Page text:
The rest of this paper is organized as follows: In Section II
, an overview of the system model for heterogeneous UAV network is provided and the proposed coalition formation gametheoretic model is described. The optimization problem to determine the optimal beamforming vector is described in Section
III. Simulation results are provided in Section IV, followed by concluding remarks in Section V.Notation: Vectors and matrices are represented by lower case and upper case bold letters, respectively. The notations , and demonstrate the conjugate, transpose and conjugate transpose (Hermitian) operations, respectively. The real value and imaginary values are shown by and . The diagonal matrix is a matrix whose diagonal elements are the elements of the vector . Finally, the function for is defined as , for a given value of and small value of , and we have .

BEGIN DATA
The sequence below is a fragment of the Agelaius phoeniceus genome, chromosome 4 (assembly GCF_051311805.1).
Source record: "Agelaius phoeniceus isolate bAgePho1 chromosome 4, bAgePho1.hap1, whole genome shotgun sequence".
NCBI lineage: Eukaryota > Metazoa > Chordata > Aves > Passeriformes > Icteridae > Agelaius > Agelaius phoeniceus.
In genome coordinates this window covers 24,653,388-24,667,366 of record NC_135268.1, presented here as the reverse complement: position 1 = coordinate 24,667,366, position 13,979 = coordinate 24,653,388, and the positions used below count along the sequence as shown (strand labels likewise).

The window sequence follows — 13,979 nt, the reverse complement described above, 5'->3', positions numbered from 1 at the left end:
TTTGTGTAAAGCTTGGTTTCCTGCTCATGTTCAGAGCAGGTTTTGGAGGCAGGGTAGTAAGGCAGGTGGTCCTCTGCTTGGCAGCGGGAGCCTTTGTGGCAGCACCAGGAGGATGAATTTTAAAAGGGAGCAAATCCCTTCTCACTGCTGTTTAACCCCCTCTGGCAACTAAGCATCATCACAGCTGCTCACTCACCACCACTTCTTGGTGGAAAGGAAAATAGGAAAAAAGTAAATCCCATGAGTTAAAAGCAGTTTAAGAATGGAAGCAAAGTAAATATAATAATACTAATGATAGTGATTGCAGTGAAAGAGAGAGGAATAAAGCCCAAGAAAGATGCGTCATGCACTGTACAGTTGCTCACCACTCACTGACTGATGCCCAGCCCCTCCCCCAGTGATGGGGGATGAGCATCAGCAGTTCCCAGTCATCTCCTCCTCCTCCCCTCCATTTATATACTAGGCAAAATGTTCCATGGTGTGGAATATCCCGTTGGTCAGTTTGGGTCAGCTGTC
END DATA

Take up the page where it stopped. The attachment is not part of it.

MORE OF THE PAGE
Ii Coalition Formation for Joint Task Allocation and Communication Optimization
A heterogeneous system of UAVs, is considered, where the UAVs can form various coalitions to accomplish the dynamic tasks in the network, as depicted in Fig. 1. Suppose that the UAV is assigned with a capability vector with , , that identifies the available resources at this agent assuming that there are different types of resources in the network. Each resource can be either consumable or nonconsumable. If the UAV does not have resource , then , and if resource is nonconsumable, then . This vector can vary over time based on the amount of resources the UAVs consume to complete the tasks.